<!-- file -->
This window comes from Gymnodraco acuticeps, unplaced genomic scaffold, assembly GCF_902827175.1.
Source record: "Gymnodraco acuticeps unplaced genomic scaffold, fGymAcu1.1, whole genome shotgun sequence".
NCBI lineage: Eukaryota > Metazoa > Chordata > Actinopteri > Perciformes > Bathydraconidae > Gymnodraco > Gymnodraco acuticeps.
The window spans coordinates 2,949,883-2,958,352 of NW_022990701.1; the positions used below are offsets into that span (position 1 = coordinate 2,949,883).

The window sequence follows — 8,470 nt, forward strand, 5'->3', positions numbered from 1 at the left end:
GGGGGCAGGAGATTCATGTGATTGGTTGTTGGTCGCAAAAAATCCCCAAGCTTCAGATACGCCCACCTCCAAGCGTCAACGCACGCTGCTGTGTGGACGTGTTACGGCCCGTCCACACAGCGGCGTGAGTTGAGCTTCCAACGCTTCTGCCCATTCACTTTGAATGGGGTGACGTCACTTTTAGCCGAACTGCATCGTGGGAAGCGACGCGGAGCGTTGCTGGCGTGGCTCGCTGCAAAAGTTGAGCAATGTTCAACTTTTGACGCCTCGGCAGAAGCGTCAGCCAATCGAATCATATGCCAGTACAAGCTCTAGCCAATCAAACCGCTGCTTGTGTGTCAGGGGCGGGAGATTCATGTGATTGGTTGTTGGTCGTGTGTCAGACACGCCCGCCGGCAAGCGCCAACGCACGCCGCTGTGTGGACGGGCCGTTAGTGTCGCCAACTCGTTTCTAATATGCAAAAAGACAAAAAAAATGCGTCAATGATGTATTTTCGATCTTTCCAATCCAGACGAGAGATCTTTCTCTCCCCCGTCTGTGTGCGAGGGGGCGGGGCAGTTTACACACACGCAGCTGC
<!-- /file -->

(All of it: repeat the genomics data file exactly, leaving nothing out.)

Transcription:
This window comes from Gymnodraco acuticeps, unplaced genomic scaffold, assembly GCF_902827175.1.
Source record: "Gymnodraco acuticeps unplaced genomic scaffold, fGymAcu1.1, whole genome shotgun sequence".
NCBI lineage: Eukaryota > Metazoa > Chordata > Actinopteri > Perciformes > Bathydraconidae > Gymnodraco > Gymnodraco acuticeps.
The window spans coordinates 2,949,883-2,958,352 of NW_022990701.1; the positions used below are offsets into that span (position 1 = coordinate 2,949,883).

The window sequence follows — 8,470 nt, forward strand, 5'->3', positions numbered from 1 at the left end:
GGGGGCAGGAGATTCATGTGATTGGTTGTTGGTCGCAAAAAATCCCCAAGCTTCAGATACGCCCACCTCCAAGCGTCAACGCACGCTGCTGTGTGGACGTGTTACGGCCCGTCCACACAGCGGCGTGAGTTGAGCTTCCAACGCTTCTGCCCATTCACTTTGAATGGGGTGACGTCACTTTTAGCCGAACTGCATCGTGGGAAGCGACGCGGAGCGTTGCTGGCGTGGCTCGCTGCAAAAGTTGAGCAATGTTCAACTTTTGACGCCTCGGCAGAAGCGTCAGCCAATCGAATCATATGCCAGTACAAGCTCTAGCCAATCAAACCGCTGCTTGTGTGTCAGGGGCGGGAGATTCATGTGATTGGTTGTTGGTCGTGTGTCAGACACGCCCGCCGGCAAGCGCCAACGCACGCCGCTGTGTGGACGGGCCGTTAGTGTCGCCAACTCGTTTCTAATATGCAAAAAGACAAAAAAAATGCGTCAATGATGTATTTTCGATCTTTCCAATCCAGACGAGAGATCTTTCTCTCCCCCGTCTGTGTGCGAGGGGGCGGGGCAGTTTACACACACGCAGCTGC